Hospital employment among doctors is increasing. According to Jackson Health’s 2014 Survey, the trend of physician employment is gaining speed. Rapid changes in health care industry fueled by the Affordable Care Act, more insured patients and increasing demands on doctors, decreasing reimbursement, and the growing cost and headaches of owning and running a medical practice are causing more and more doctors to view employment as a preferred career option.
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Inevitably, the termination of some physician employment relationships will trigger issues and some disputes under non-compete agreements contained in physician employment contracts. Although non-competition agreements are not in every physician employment contract, most have them. Many physicians who decide to accept employment are unable to avoid signing a non-compete agreement.
For a hospital or other health care business that employs a physician, the essential advantage of a non-compete agreement is self-evident. The business can expand its medical practice with less risk that a new doctor seeking to build a patient base will depart employment with a large patient base. For the doctor, the disadvantage of a non-compete agreement is that it can limit, often severely, job or career options when the employment relationship ends.
But is a physician non-compete agreement enforceable?
A question for every non-compete agreement is whether it is legally enforceable. While typically enforceable during employment (“moonlighting”), often the legality of physician non-compete agreements prohibiting activities after employment can be challenged. Whether a physician non-compete is legally enforceable is a matter of state law. Some states have statutes that render physician non-compete agreements illegal or severely curtail them (including, Alabama, California, Colorado, North Dakota, South Dakota, Louisiana and Montana). Most states do not have such statutes; but instead state common law dictates the parameters of a legal non-compete agreement. In those states, answering the question “is it enforceable?” is not really possible with any certainty before a non-compete agreement is reviewed by a court.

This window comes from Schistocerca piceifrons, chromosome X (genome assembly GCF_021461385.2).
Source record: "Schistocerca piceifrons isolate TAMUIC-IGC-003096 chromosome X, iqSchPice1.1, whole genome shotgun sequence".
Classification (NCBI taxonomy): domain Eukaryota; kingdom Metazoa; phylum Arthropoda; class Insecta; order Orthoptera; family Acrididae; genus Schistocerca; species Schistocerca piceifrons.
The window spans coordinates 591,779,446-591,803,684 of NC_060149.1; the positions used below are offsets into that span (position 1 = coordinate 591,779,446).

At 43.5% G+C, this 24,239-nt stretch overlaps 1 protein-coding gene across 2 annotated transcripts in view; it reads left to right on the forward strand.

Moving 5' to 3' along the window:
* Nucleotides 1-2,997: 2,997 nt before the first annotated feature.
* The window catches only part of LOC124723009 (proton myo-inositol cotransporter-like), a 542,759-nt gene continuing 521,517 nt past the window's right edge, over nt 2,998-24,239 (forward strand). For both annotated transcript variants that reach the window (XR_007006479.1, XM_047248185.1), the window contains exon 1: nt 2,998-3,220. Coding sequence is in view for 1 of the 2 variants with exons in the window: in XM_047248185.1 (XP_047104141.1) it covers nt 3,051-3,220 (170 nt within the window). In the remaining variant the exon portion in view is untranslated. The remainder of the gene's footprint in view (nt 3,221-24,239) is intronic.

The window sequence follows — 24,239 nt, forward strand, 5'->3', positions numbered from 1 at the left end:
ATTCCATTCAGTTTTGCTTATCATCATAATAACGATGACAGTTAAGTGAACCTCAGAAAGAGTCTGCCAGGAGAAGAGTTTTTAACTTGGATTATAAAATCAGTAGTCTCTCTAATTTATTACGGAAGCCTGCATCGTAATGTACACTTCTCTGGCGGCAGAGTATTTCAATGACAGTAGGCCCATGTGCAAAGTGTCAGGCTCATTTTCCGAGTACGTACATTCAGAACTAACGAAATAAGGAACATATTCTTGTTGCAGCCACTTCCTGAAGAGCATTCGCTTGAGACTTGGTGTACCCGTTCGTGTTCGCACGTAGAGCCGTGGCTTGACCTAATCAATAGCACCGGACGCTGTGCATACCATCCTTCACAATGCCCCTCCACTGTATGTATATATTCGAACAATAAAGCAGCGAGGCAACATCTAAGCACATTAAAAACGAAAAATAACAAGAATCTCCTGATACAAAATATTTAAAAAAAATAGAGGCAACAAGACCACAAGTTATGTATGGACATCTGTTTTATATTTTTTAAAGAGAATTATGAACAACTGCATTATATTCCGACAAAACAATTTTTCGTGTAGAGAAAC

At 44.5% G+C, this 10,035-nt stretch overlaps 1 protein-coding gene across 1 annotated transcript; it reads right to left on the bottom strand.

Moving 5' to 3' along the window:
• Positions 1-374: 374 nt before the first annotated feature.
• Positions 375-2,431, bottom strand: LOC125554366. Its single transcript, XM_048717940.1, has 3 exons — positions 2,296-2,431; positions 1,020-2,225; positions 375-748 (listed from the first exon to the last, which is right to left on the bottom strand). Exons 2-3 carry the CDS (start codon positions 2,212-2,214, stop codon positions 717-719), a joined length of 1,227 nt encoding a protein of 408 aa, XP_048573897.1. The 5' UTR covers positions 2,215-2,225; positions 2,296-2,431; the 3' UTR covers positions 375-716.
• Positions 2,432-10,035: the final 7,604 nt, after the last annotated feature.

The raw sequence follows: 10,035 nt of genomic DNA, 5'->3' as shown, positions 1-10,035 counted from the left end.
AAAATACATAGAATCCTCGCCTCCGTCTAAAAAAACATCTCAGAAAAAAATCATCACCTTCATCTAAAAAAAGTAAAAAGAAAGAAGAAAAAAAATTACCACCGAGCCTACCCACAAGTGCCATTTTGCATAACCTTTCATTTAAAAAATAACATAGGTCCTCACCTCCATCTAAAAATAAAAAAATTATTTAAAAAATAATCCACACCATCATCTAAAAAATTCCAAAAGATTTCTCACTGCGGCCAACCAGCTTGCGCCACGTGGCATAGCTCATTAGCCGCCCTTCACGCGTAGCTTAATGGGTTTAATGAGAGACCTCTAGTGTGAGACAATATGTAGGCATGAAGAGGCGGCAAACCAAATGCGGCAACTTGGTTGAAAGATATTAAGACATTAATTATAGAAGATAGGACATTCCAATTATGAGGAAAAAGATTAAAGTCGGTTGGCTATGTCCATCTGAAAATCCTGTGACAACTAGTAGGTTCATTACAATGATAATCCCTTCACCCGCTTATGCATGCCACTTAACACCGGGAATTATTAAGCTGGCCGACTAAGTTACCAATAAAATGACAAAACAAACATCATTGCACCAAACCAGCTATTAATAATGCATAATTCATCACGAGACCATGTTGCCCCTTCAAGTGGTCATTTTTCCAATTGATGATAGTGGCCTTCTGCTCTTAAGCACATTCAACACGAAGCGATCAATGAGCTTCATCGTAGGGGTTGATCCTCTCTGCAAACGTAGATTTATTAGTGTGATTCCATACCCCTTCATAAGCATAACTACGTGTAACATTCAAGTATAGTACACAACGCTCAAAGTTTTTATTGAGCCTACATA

In states that do not have statutes dealing directly with physician non-compete agreements, generally speaking courts will enforce a non-compete agreement against a physician if it is deemed “reasonable” — and often that “if” can be a significant hurdle for the employer. The parameters of “reasonable” may vary from state to state, but usually are tied to a three-part test:
1. Is the non-compete agreement needed to protect a legitimate business interest of the employer?
2. Does the non-compete agreement impose an undue hardship on the physician employee’s ability to make a living by being too long in duration, to broad in scope, or too wide in the geographic area in which the prohibited activity applies?
3. Is the non-compete agreement contrary to public policy?
Each of these tests will typically require ad hoc evaluation by the presiding trial judge of the specific details between the parties. Rarely will a litigated outcome be other than unpredictable, though a lawyer’s careful analysis of applicable case law in your jurisdiction should greatly aid in getting a feel for how various elements of a non-compete are likely to be viewed. Judges will tend to look unfavorably upon non-compete agreements that might cause a shortage of professionals in a particular geographic region or area of specialty. Judges may also weigh particular factors relevant to the medical field, such as whether enforcement might facilitate a monopoly in a medical specialty; whether there will be adequate physicians for emergencies; whether termination was voluntary or involuntary; and the likelihood that the physician can find other work.
Physician Non-Compete Agreement Law Firm
If you are a health care business or a physician evaluating a non-compete agreement, your attorney should be able to provide helpful guidance on the strengths and weaknesses of how the agreement is drawn and strategies on how to deal with your particular situation. If you have questions about this post, contact our Atlanta/Augusta business and health care law firm at firstname.lastname@example.org.
Disclaimer: Thoughts shared here do not constitute legal advice. Please consult with an attorney to discuss your legal issue.